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Business and merchant account deals typically have fees attached. You can sometimes find an introductory offer which is free for a set period, but eventually, it will expire. One trap you can fall into is not ruthlessly looking for the best deal available. Loyalty is worth next to nothing in the current climate; switch at will, and make it clear you’re willing to do so. Your current provider might be tempted to offer a better deal if you make it clear you’ll leave.

  1. Currency Conversion

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If you work with overseas clients, you can find yourself a slave to international markets. You have to get your eye on the ball and transact when conditions are favorable. If you can hold off converting money or issuing an invoice until the exchange rate is in your favor, do so. Currencies are volatile in the wake of Britain’s EU vote and continuing issues in Syria, so track them every day.

  1. Insurance

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Buying business insurance is easy, but getting the right deal is not. While you can grab a pre-packaged deal with a few clicks of a mouse, that doesn’t mean it’s going to be good for you. Sometimes, it’s worth going through a broker and looking for a tailor-made policy. You don’t want to be paying premiums for something you don’t need. And as with your banking, this is something you have to be willing to change at the drop of a hat.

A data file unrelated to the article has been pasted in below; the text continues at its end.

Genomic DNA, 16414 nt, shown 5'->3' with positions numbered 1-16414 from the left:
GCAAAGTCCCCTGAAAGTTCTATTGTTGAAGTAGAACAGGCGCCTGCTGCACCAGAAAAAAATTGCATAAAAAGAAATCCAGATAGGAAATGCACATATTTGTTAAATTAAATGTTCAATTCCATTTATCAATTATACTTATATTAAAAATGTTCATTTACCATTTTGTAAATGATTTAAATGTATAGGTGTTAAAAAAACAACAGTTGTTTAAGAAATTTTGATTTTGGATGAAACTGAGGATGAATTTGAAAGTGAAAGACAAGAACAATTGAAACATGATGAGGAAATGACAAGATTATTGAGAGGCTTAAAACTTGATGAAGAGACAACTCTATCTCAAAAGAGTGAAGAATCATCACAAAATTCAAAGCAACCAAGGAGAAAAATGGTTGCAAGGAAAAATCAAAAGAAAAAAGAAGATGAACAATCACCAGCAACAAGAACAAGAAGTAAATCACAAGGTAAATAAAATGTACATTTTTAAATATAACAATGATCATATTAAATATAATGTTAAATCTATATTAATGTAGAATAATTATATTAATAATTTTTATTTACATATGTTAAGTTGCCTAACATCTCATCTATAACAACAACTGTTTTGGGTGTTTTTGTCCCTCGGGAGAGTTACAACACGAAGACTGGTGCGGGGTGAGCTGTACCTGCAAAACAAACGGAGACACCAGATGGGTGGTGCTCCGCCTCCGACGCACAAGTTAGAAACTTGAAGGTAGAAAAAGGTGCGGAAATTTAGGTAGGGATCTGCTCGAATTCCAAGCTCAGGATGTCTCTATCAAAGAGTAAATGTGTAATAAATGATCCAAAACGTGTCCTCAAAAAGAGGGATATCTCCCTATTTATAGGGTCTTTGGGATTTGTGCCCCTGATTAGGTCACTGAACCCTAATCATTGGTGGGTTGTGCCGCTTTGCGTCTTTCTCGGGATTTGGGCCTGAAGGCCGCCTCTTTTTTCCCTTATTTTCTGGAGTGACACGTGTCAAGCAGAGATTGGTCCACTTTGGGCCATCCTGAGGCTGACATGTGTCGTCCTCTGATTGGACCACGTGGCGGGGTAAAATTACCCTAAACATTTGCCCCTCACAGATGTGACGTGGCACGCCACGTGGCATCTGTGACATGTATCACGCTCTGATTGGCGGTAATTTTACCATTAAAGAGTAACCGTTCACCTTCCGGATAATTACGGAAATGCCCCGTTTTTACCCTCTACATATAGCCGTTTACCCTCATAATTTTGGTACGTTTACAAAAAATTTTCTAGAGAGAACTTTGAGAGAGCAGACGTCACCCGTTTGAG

1. Printing Supplies

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There is an argument for going with professional printing supplies for things such as billboards, and it’s not to be discounted. However, if you’re watching your cash flow, it can be a financial suck. In a paperless office, you won’t even need them. If you do, with a little practice, you can learn to use a graphic design program such as PhotoShop and create them for yourself. Keep the design simple, using online style guides to keep things on brand and then use a separate company to print your existing design.

 

The Sales Battle: 3 Data-Backed Risks of NOT #SocialSelling

The sales battle is ripe with competition. In the today’s disruptive landscape, sellers are scrambling to step ahead and be the first ally in their buyers’ journey.
That’s why we’ve created this following infographic — to arm you with valuable insights as you prepare your future sales strategy:

Social sellers realize a 66% greater quota attainment than those using traditional prospecting techniques

Sales professionals using social selling see 81% more appointments per week

90% of top salespeople use social selling tools, compared with 71% of overall sales professionals

Original Post

The Death Of Cold Calling: 16 Stats That Prove It [Infographic]